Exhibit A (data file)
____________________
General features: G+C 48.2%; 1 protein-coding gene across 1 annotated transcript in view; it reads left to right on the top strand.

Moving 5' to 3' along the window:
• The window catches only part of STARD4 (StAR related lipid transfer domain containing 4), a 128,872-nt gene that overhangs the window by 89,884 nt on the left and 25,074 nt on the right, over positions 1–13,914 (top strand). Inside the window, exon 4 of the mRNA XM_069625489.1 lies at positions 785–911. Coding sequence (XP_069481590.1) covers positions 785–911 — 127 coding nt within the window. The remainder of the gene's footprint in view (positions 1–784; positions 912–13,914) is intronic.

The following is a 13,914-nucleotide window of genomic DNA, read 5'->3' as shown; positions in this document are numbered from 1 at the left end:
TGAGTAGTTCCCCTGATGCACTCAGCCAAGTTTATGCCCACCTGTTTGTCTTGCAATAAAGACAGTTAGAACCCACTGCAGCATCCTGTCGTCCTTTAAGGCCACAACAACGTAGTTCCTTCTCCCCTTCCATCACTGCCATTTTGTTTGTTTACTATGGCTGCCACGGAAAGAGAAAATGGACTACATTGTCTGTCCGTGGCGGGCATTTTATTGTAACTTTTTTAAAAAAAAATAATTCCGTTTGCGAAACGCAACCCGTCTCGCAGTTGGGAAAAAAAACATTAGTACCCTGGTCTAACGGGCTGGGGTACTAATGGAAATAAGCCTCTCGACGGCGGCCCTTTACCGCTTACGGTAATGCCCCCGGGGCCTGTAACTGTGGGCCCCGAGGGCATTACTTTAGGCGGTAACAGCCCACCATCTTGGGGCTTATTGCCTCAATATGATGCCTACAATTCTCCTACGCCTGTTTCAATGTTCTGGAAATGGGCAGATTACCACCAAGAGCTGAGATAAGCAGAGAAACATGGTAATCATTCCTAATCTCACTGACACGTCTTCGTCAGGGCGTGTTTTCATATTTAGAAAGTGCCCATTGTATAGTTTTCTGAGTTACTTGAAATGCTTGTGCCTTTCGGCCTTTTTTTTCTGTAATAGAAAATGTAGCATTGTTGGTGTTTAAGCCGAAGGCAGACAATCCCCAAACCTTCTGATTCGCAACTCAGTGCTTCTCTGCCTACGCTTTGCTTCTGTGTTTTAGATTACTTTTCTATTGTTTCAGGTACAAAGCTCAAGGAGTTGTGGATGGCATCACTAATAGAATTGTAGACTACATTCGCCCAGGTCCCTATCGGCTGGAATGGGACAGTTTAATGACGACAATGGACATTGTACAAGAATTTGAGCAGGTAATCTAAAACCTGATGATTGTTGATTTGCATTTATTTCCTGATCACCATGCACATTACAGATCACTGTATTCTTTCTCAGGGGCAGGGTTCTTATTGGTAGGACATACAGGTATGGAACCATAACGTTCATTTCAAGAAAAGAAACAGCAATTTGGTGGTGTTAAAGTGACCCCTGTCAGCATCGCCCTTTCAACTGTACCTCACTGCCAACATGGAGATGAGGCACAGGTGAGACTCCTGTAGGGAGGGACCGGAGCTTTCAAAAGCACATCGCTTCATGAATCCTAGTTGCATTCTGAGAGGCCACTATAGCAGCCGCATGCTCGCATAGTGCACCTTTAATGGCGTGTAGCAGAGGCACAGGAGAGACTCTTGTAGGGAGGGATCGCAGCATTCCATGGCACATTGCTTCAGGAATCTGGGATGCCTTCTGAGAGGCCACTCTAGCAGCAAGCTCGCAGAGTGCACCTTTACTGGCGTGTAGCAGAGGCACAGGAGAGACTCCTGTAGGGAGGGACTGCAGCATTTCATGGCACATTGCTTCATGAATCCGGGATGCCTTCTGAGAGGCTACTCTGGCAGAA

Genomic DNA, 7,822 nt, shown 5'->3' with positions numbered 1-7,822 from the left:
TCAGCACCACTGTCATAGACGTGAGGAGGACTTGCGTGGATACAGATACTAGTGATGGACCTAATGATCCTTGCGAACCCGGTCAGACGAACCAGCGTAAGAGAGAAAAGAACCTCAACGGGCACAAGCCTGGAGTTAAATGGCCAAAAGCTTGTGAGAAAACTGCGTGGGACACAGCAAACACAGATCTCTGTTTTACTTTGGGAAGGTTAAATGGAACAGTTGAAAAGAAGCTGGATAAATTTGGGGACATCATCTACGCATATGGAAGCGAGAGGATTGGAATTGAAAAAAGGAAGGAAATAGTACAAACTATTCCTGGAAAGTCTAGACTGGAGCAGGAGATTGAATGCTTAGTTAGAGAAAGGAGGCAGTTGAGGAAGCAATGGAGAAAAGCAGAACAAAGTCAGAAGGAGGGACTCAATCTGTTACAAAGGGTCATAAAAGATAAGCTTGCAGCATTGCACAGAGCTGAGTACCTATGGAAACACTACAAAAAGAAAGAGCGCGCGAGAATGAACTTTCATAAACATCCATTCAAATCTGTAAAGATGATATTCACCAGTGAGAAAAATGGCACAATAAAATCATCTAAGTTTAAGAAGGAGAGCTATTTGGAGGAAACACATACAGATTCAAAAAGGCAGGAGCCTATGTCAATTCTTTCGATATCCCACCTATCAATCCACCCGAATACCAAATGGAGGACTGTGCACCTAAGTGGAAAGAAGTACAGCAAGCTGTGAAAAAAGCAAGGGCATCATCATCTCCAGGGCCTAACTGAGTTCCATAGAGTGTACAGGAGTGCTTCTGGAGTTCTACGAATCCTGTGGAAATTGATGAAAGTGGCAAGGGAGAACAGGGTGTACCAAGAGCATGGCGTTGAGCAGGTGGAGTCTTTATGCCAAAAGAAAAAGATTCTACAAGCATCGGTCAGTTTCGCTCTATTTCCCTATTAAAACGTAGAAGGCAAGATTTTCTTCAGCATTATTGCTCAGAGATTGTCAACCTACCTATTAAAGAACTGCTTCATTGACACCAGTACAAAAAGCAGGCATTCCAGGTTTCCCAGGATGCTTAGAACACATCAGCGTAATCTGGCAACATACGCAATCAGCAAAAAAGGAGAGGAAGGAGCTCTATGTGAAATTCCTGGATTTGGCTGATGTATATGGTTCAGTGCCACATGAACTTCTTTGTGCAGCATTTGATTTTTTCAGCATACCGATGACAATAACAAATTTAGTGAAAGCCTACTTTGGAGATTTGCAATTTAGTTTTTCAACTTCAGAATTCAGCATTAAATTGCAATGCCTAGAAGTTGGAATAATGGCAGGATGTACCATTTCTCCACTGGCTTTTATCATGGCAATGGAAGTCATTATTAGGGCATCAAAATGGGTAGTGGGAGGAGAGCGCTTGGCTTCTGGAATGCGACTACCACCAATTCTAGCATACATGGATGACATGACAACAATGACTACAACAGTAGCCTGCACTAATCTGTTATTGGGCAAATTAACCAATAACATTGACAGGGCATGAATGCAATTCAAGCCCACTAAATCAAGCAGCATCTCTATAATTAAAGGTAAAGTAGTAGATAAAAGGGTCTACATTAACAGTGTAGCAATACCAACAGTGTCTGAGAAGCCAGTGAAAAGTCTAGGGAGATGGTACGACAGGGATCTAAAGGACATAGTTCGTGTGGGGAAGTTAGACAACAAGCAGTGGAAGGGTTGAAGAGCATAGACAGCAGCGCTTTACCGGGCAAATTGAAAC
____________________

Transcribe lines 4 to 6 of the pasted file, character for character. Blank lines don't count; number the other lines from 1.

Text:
The following is a 13,914-nucleotide window of genomic DNA, read 5'->3' as shown; positions in this document are numbered from 1 at the left end:
TGAGTAGTTCCCCTGATGCACTCAGCCAAGTTTATGCCCACCTGTTTGTCTTGCAATAAAGACAGTTAGAACCCACTGCAGCATCCTGTCGTCCTTTAAGGCCACAACAACGTAGTTCCTTCTCCCCTTCCATCACTGCCATTTTGTTTGTTTACTATGGCTGCCACGGAAAGAGAAAATGGACTACATTGTCTGTCCGTGGCGGGCATTTTATTGTAACTTTTTTAAAAAAAAATAATTCCGTTTGCGAAACGCAACCCGTCTCGCAGTTGGGAAAAAAAACATTAGTACCCTGGTCTAACGGGCTGGGGTACTAATGGAAATAAGCCTCTCGACGGCGGCCCTTTACCGCTTACGGTAATGCCCCCGGGGCCTGTAACTGTGGGCCCCGAGGGCATTACTTTAGGCGGTAACAGCCCACCATCTTGGGGCTTATTGCCTCAATATGATGCCTACAATTCTCCTACGCCTGTTTCAATGTTCTGGAAATGGGCAGATTACCACCAAGAGCTGAGATAAGCAGAGAAACATGGTAATCATTCCTAATCTCACTGACACGTCTTCGTCAGGGCGTGTTTTCATATTTAGAAAGTGCCCATTGTATAGTTTTCTGAGTTACTTGAAATGCTTGTGCCTTTCGGCCTTTTTTTTCTGTAATAGAAAATGTAGCATTGTTGGTGTTTAAGCCGAAGGCAGACAATCCCCAAACCTTCTGATTCGCAACTCAGTGCTTCTCTGCCTACGCTTTGCTTCTGTGTTTTAGATTACTTTTCTATTGTTTCAGGTACAAAGCTCAAGGAGTTGTGGATGGCATCACTAATAGAATTGTAGACTACATTCGCCCAGGTCCCTATCGGCTGGAATGGGACAGTTTAATGACGACAATGGACATTGTACAAGAATTTGAGCAGGTAATCTAAAACCTGATGATTGTTGATTTGCATTTATTTCCTGATCACCATGCACATTACAGATCACTGTATTCTTTCTCAGGGGCAGGGTTCTTATTGGTAGGACATACAGGTATGGAACCATAACGTTCATTTCAAGAAAAGAAACAGCAATTTGGTGGTGTTAAAGTGACCCCTGTCAGCATCGCCCTTTCAACTGTACCTCACTGCCAACATGGAGATGAGGCACAGGTGAGACTCCTGTAGGGAGGGACCGGAGCTTTCAAAAGCACATCGCTTCATGAATCCTAGTTGCATTCTGAGAGGCCACTATAGCAGCCGCATGCTCGCATAGTGCACCTTTAATGGCGTGTAGCAGAGGCACAGGAGAGACTCTTGTAGGGAGGGATCGCAGCATTCCATGGCACATTGCTTCAGGAATCTGGGATGCCTTCTGAGAGGCCACTCTAGCAGCAAGCTCGCAGAGTGCACCTTTACTGGCGTGTAGCAGAGGCACAGGAGAGACTCCTGTAGGGAGGGACTGCAGCATTTCATGGCACATTGCTTCATGAATCCGGGATGCCTTCTGAGAGGCTACTCTGGCAGAA

Genomic DNA, 7,822 nt, shown 5'->3' with positions numbered 1-7,822 from the left: